Consider the regularity condition \(af(n/b) \leq cf(n)\) for some constant \(c < 1\), which is part of case 3 of the master theorem. Give an example of constants \(a \geq 1\) and \(b > 1\) and a function \(f(n)\) that satisfies all the conditions in case 3 of the master theorem except the regularity condition.

Let’s get the simplest part of this exercise out of our way.

Picking the values for the constants.

Let’s pick \(a = 1\), \(b = 2\), and \(\epsilon = 1\).

Now we need to find a function \(f(n)\) such that \(f(n) = \Omega(n^{\log_b a+\epsilon}) = \Omega(n)\)

So, \(f(n)\) is a function that is asymptotically larger than \(n\), but fails to satisfy the regularity condition.

#### What does that mean

The regularity condition for the example values we chose:

\[f(n/2) \leq cf(n)\]for some constant \(c < 1\) and \(n\) is sufficiently large.

This means we cannot choose any monotonically increasing function, as for such functions usually we can show that \(f(n/2) \leq f(n)/2\), or in other words the regularity condition will hold with \(c = 1/2\).

This is a hint that we need to look into functions that changes direction, like trigonometric functions.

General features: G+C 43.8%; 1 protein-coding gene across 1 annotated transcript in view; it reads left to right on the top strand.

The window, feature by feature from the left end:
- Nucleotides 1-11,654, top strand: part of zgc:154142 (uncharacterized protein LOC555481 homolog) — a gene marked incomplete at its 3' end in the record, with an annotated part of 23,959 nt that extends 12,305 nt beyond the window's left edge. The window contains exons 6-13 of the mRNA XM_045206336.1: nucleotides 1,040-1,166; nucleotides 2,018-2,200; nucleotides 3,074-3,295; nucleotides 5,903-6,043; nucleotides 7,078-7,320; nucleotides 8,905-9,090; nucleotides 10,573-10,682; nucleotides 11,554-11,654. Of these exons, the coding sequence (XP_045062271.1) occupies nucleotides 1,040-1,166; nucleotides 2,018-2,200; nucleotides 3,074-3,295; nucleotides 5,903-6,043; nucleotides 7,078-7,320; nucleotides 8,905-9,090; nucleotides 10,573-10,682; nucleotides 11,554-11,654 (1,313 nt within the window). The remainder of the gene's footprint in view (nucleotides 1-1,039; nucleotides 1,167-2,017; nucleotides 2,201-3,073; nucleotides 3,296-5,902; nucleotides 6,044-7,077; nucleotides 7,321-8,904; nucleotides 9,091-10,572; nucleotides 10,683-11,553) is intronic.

\(f(n) = n \cos n\) is a good example.

To make it \(\Omega(n)\), we can use \(f(n) = 2n - n \cos n\), so that it is never less than \(n\).

#### Regularity Condition

We also have to show that regularity condition does not hold for this.

If regularity condition was satisfied for the \(f(n)\) we chose,

\[\begin{aligned} f(n/2) &\leq cf(n) \\ 2 \cdot \frac n 2 - \frac n 2 \cdot \cos (n/2) &\leq c(2n - n \cos n) \\ 2 - \cos (n/2) &\leq 2c(2 - \cos n) \\ 2 - \cos (n/2) &\leq c(4 - 2\cos n) \\ \frac {2 - \cos (n/2)} {4 - 2\cos n} &\leq c \end{aligned}\]If we have \(n \approx 2\pi\), for example, \(n = 6\),

\[\begin{aligned} \cos n &\approx 1 \\ \cos (n/2) &\approx -1 \end{aligned}\]So, to satisfy the regularity condition we need,

\[\begin{aligned} c &\geq \frac {2 - \cos (n/2)} {4 - 2\cos n} \\ c &\geq \frac {2 - (-1)} {4 - 2 \cdot 1} \\ c &\geq \frac 3 2 \\ \end{aligned}\]But this is in violation of \(c < 1\)

And this will happen for any \(n = 2k\pi\), for some \(k \in \N\).

In other words even for sufficiently large \(n\), we cannot have \(c < 1\) to satisfy the regularity condition for this example function.